However, application assemblers are usually concerned about the details of EAR contents, especially application-wide security roles, etc., which can also be modeled in XDE. In the XDE deployment model, you can model security roles, permissions, transactions, etc. using the pop-up menus or the corresponding toolboxes. The "Connector Assistant" in each Toolbox knows what kinds of relationships to create between elements. In situations where several options are possible, a prompt is presented for user selection. For more information on the "connector assistant", see helpbook iconDefining Relationships for EJBs . For details on modeling WAR files, see helpbook iconModeling WAR Files . For details on modeling EJB-JAR files, see helpbook iconModeling Deployment .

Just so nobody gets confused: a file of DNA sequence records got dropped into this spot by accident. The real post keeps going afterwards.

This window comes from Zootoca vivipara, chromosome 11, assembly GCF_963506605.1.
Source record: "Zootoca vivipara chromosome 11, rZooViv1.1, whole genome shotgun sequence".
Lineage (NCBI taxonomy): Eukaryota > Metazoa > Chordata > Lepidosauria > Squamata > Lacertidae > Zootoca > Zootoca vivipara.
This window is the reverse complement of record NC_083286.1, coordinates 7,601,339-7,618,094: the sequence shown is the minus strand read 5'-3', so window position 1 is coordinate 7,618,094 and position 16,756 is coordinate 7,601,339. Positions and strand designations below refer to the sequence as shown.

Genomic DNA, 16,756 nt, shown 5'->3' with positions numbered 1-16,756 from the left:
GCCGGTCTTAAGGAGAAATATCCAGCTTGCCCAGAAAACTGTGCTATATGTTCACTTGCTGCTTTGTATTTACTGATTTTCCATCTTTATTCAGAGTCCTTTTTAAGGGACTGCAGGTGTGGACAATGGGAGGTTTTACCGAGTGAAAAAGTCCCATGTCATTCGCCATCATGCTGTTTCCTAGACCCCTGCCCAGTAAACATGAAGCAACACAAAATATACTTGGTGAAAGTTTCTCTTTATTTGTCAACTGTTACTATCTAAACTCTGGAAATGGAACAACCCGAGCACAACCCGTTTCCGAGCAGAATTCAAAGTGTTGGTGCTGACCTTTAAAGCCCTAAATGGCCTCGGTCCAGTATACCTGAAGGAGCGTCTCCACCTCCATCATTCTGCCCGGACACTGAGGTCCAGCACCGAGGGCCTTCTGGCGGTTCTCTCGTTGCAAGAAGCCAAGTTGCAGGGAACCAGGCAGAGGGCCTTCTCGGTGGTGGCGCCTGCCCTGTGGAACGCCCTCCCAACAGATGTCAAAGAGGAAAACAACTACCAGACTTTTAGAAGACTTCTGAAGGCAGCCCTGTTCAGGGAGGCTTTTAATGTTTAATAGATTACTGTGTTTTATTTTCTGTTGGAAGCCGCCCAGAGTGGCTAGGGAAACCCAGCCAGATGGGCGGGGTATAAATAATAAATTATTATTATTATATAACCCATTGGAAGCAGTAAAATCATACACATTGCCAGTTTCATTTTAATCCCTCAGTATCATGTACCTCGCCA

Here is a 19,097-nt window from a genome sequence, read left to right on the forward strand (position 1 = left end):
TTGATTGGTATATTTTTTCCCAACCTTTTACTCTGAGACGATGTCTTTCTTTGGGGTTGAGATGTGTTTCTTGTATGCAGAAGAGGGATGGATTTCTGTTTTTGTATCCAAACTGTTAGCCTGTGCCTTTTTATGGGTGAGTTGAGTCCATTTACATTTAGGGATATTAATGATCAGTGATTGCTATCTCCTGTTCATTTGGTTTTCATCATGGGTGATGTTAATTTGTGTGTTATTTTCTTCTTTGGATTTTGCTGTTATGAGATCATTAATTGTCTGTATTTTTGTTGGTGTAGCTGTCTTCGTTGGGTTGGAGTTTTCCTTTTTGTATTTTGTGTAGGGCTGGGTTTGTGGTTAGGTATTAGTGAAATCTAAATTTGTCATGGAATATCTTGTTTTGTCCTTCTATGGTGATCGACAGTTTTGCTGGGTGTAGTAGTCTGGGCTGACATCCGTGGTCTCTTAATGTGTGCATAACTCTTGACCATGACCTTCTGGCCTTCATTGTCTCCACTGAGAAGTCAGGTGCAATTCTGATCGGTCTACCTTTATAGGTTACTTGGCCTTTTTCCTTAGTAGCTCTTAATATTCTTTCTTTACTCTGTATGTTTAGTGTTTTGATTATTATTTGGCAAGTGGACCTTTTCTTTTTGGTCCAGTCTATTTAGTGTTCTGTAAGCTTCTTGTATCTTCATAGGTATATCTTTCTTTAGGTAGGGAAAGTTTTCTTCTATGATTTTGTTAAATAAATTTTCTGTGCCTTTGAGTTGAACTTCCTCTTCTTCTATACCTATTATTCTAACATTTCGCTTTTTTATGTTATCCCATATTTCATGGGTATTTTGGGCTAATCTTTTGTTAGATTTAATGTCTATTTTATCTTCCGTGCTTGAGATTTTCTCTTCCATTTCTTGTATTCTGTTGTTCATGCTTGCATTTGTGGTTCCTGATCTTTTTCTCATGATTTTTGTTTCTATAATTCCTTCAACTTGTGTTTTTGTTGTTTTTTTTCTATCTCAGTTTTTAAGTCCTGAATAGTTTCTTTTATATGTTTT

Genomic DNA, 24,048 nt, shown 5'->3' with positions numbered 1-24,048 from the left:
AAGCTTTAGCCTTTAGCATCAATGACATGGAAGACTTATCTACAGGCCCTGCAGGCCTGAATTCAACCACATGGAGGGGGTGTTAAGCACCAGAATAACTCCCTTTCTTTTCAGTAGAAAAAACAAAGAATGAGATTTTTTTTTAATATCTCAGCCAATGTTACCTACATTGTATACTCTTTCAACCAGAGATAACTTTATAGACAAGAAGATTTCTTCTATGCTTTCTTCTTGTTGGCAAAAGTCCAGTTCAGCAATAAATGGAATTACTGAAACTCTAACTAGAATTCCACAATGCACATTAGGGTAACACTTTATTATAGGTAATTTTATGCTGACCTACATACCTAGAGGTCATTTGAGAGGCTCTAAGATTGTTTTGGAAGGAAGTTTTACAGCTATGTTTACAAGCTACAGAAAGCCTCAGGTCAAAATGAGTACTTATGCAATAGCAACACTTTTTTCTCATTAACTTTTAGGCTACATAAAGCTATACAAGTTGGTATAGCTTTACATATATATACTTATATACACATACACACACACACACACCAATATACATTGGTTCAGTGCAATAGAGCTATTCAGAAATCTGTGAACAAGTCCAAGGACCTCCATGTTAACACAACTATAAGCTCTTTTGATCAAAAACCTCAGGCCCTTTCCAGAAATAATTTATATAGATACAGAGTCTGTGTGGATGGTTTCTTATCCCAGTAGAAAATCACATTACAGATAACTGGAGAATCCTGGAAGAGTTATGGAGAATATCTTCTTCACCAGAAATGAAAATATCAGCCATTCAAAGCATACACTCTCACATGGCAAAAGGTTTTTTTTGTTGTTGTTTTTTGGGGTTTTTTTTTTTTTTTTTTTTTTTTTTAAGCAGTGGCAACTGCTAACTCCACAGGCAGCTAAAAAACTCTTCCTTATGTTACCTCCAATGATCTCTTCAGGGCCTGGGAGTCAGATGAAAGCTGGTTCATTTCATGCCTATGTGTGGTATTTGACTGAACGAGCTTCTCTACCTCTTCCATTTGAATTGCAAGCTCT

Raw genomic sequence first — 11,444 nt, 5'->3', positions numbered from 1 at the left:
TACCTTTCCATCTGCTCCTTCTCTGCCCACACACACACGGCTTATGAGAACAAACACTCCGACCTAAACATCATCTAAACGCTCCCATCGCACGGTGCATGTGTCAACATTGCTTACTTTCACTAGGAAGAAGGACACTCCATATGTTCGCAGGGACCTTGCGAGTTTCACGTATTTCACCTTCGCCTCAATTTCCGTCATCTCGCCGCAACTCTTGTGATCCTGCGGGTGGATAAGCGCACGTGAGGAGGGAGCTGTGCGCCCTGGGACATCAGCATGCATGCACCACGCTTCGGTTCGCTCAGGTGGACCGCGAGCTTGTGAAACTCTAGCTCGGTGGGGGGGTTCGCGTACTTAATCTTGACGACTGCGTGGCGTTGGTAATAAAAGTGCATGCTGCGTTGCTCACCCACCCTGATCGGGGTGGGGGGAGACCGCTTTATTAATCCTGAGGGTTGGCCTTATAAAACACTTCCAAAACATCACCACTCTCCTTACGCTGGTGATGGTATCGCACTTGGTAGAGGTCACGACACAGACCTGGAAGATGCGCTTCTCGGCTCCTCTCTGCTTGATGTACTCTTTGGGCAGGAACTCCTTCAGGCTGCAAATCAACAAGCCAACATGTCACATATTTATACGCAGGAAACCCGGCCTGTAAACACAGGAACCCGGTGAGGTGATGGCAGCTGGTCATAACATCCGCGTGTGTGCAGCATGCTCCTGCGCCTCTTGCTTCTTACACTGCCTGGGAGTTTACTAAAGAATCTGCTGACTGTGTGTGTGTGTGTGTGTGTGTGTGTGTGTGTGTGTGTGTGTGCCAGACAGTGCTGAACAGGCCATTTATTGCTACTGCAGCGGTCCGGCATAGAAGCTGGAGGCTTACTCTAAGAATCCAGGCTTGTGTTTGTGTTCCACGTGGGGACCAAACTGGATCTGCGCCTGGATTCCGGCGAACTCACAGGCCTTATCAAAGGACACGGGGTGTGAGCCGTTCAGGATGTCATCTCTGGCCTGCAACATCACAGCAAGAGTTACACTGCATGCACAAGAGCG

The XDE deployment models (EJB, Web, and EAR) contain all the information required to generate the EJB, Web, and Enterprise Application ejb-jar.xml, web.xml, and application.xml deployment descriptors, respectively (some of the information is derived from the code models associated with the deployment models). These are the descriptors defined by the J2EE standard. Additional descriptors are usually required to complete deployment to most application servers. XDE generates these additional deployment descriptors for the supported application servers. For more information, see helpbook iconJava Application Deployment .

If you defined mappings between database tables in the Data Model and container-managed persistent (CMP) entity EJB's, those mappings will be used to generate the mapping directives in the vendor-specific descriptors (mapping directives are not part of the standard EJB descriptor). If no Data Model mappings have been defined, then default mappings will be generated for CMP entity EJB's. For more information, see helpbook iconUsing EJBs with Databases .